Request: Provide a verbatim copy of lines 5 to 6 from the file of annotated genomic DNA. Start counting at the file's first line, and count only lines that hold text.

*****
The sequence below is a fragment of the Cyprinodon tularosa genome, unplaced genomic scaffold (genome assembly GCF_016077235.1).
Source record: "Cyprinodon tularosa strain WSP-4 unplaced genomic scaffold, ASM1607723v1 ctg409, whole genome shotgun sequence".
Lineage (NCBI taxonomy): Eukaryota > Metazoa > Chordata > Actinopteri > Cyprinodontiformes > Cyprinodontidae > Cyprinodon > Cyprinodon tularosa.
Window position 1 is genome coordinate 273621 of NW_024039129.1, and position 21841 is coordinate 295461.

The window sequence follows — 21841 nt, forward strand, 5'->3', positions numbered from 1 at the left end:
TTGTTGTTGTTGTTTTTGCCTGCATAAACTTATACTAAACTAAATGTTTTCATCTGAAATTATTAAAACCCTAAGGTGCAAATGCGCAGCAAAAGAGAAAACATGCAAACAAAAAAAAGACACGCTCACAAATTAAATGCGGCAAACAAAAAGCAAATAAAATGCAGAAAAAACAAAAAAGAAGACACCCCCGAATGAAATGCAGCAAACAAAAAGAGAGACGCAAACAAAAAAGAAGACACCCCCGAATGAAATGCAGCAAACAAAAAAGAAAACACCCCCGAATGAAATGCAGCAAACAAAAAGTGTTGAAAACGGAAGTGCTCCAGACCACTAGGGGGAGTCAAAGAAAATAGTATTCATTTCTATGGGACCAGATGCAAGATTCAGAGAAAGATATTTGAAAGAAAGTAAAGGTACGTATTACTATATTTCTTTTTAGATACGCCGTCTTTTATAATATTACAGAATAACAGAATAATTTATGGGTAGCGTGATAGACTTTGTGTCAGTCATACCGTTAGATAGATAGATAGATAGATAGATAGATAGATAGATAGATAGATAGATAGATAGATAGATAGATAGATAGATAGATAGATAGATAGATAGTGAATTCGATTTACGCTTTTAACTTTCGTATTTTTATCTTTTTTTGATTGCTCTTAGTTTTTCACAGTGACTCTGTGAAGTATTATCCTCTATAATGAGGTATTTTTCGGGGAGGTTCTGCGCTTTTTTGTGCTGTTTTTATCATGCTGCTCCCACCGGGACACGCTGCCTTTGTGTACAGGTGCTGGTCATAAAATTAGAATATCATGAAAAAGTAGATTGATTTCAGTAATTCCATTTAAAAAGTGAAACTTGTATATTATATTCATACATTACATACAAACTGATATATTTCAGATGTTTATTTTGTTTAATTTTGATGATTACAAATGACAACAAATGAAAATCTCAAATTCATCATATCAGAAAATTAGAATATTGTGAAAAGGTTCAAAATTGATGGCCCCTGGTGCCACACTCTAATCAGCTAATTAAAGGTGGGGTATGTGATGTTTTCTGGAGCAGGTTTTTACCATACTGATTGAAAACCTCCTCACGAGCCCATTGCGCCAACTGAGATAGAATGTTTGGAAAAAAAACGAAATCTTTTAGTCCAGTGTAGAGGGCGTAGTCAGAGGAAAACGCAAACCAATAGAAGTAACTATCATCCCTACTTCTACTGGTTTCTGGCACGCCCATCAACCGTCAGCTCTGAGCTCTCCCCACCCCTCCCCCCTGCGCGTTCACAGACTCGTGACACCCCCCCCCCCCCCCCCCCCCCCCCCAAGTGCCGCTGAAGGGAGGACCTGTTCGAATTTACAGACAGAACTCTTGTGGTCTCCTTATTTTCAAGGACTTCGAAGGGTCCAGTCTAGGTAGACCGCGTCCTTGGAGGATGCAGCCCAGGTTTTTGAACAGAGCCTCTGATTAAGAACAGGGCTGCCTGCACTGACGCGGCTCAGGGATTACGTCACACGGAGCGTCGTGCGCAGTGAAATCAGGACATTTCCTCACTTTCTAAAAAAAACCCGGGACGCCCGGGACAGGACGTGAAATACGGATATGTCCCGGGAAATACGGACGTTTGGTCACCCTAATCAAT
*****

The window sequence follows — 21841 nt, forward strand, 5'->3', positions numbered from 1 at the left end:
TTGTTGTTGTTGTTTTTGCCTGCATAAACTTATACTAAACTAAATGTTTTCATCTGAAATTATTAAAACCCTAAGGTGCAAATGCGCAGCAAAAGAGAAAACATGCAAACAAAAAAAAGACACGCTCACAAATTAAATGCGGCAAACAAAAAGCAAATAAAATGCAGAAAAAACAAAAAAGAAGACACCCCCGAATGAAATGCAGCAAACAAAAAGAGAGACGCAAACAAAAAAGAAGACACCCCCGAATGAAATGCAGCAAACAAAAAAGAAAACACCCCCGAATGAAATGCAGCAAACAAAAAGTGTTGAAAACGGAAGTGCTCCAGACCACTAGGGGGAGTCAAAGAAAATAGTATTCATTTCTATGGGACCAGATGCAAGATTCAGAGAAAGATATTTGAAAGAAAGTAAAGGTACGTATTACTATATTTCTTTTTAGATACGCCGTCTTTTATAATATTACAGAATAACAGAATAATTTATGGGTAGCGTGATAGACTTTGTGTCAGTCATACCGTTAGATAGATAGATAGATAGATAGATAGATAGATAGATAGATAGATAGATAGATAGATAGATAGATAGATAGATAGATAGATAGATAGATAGTGAATTCGATTTACGCTTTTAACTTTCGTATTTTTATCTTTTTTTGATTGCTCTTAGTTTTTCACAGTGACTCTGTGAAGTATTATCCTCTATAATGAGGTATTTTTCGGGGAGGTTCTGCGCTTTTTTGTGCTGTTTTTATCATGCTGCTCCCACCGGGACACGCTGCCTTTGTGTACAGGTGCTGGTCATAAAATTAGAATATCATGAAAAAGTAGATTGATTTCAGTAATTCCATTTAAAAAGTGAAACTTGTATATTATATTCATACATTACATACAAACTGATATATTTCAGATGTTTATTTTGTTTAATTTTGATGATTACAAATGACAACAAATGAAAATCTCAAATTCATCATATCAGAAAATTAGAATATTGTGAAAAGGTTCAAAATTGATGGCCCCTGGTGCCACACTCTAATCAGCTAATTAAAGGTGGGGTATGTGATGTTTTCTGGAGCAGGTTTTTACCATACTGATTGAAAACCTCCTCACGAGCCCATTGCGCCAACTGAGATAGAATGTTTGGAAAAAAAACGAAATCTTTTAGTCCAGTGTAGAGGGCGTAGTCAGAGGAAAACGCAAACCAATAGAAGTAACTATCATCCCTACTTCTACTGGTTTCTGGCACGCCCATCAACCGTCAGCTCTGAGCTCTCCCCACCCCTCCCCCCTGCGCGTTCACAGACTCGTGACACCCCCCCCCCCCCCCCCCCCCCCCCCAAGTGCCGCTGAAGGGAGGACCTGTTCGAATTTACAGACAGAACTCTTGTGGTCTCCTTATTTTCAAGGACTTCGAAGGGTCCAGTCTAGGTAGACCGCGTCCTTGGAGGATGCAGCCCAGGTTTTTGAACAGAGCCTCTGATTAAGAACAGGGCTGCCTGCACTGACGCGGCTCAGGGATTACGTCACACGGAGCGTCGTGCGCAGTGAAATCAGGACATTTCCTCACTTTCTAAAAAAAACCCGGGACGCCCGGGACAGGACGTGAAATACGGATATGTCCCGGGAAATACGGACGTTTGGTCACCCTAATCAAT